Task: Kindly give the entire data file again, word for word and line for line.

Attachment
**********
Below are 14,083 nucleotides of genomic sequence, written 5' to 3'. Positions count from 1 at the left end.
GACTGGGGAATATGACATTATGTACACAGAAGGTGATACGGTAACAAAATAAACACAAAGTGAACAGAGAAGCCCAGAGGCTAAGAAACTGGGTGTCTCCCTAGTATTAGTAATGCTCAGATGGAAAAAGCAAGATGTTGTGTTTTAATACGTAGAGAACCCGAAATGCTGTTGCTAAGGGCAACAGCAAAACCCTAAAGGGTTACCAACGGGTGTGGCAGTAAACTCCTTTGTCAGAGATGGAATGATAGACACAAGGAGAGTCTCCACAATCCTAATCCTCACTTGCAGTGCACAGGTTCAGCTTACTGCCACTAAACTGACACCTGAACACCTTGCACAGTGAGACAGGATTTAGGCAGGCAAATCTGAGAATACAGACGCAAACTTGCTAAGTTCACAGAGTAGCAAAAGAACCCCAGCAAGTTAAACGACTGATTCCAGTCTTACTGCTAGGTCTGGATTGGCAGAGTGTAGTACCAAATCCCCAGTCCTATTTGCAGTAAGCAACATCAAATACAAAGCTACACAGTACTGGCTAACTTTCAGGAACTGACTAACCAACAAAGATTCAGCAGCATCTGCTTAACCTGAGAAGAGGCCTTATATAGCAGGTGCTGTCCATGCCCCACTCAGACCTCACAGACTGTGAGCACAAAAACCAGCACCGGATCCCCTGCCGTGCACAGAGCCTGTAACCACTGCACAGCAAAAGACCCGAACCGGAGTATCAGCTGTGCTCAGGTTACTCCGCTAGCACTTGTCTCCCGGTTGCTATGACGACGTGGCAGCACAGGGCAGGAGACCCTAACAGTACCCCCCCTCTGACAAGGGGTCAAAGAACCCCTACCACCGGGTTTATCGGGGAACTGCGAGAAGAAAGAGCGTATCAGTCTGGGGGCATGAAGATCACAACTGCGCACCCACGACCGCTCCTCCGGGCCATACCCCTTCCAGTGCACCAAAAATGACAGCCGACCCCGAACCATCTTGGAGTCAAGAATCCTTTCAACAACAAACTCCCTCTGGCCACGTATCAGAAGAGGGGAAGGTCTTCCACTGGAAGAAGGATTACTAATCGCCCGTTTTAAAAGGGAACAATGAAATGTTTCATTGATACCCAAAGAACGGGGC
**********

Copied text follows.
Below are 14,083 nucleotides of genomic sequence, written 5' to 3'. Positions count from 1 at the left end.
GACTGGGGAATATGACATTATGTACACAGAAGGTGATACGGTAACAAAATAAACACAAAGTGAACAGAGAAGCCCAGAGGCTAAGAAACTGGGTGTCTCCCTAGTATTAGTAATGCTCAGATGGAAAAAGCAAGATGTTGTGTTTTAATACGTAGAGAACCCGAAATGCTGTTGCTAAGGGCAACAGCAAAACCCTAAAGGGTTACCAACGGGTGTGGCAGTAAACTCCTTTGTCAGAGATGGAATGATAGACACAAGGAGAGTCTCCACAATCCTAATCCTCACTTGCAGTGCACAGGTTCAGCTTACTGCCACTAAACTGACACCTGAACACCTTGCACAGTGAGACAGGATTTAGGCAGGCAAATCTGAGAATACAGACGCAAACTTGCTAAGTTCACAGAGTAGCAAAAGAACCCCAGCAAGTTAAACGACTGATTCCAGTCTTACTGCTAGGTCTGGATTGGCAGAGTGTAGTACCAAATCCCCAGTCCTATTTGCAGTAAGCAACATCAAATACAAAGCTACACAGTACTGGCTAACTTTCAGGAACTGACTAACCAACAAAGATTCAGCAGCATCTGCTTAACCTGAGAAGAGGCCTTATATAGCAGGTGCTGTCCATGCCCCACTCAGACCTCACAGACTGTGAGCACAAAAACCAGCACCGGATCCCCTGCCGTGCACAGAGCCTGTAACCACTGCACAGCAAAAGACCCGAACCGGAGTATCAGCTGTGCTCAGGTTACTCCGCTAGCACTTGTCTCCCGGTTGCTATGACGACGTGGCAGCACAGGGCAGGAGACCCTAACAGTACCCCCCCTCTGACAAGGGGTCAAAGAACCCCTACCACCGGGTTTATCGGGGAACTGCGAGAAGAAAGAGCGTATCAGTCTGGGGGCATGAAGATCACAACTGCGCACCCACGACCGCTCCTCCGGGCCATACCCCTTCCAGTGCACCAAAAATGACAGCCGACCCCGAACCATCTTGGAGTCAAGAATCCTTTCAACAACAAACTCCCTCTGGCCACGTATCAGAAGAGGGGAAGGTCTTCCACTGGAAGAAGGATTACTAATCGCCCGTTTTAAAAGGGAACAATGAAATGTTTCATTGATACCCAAAGAACGGGGC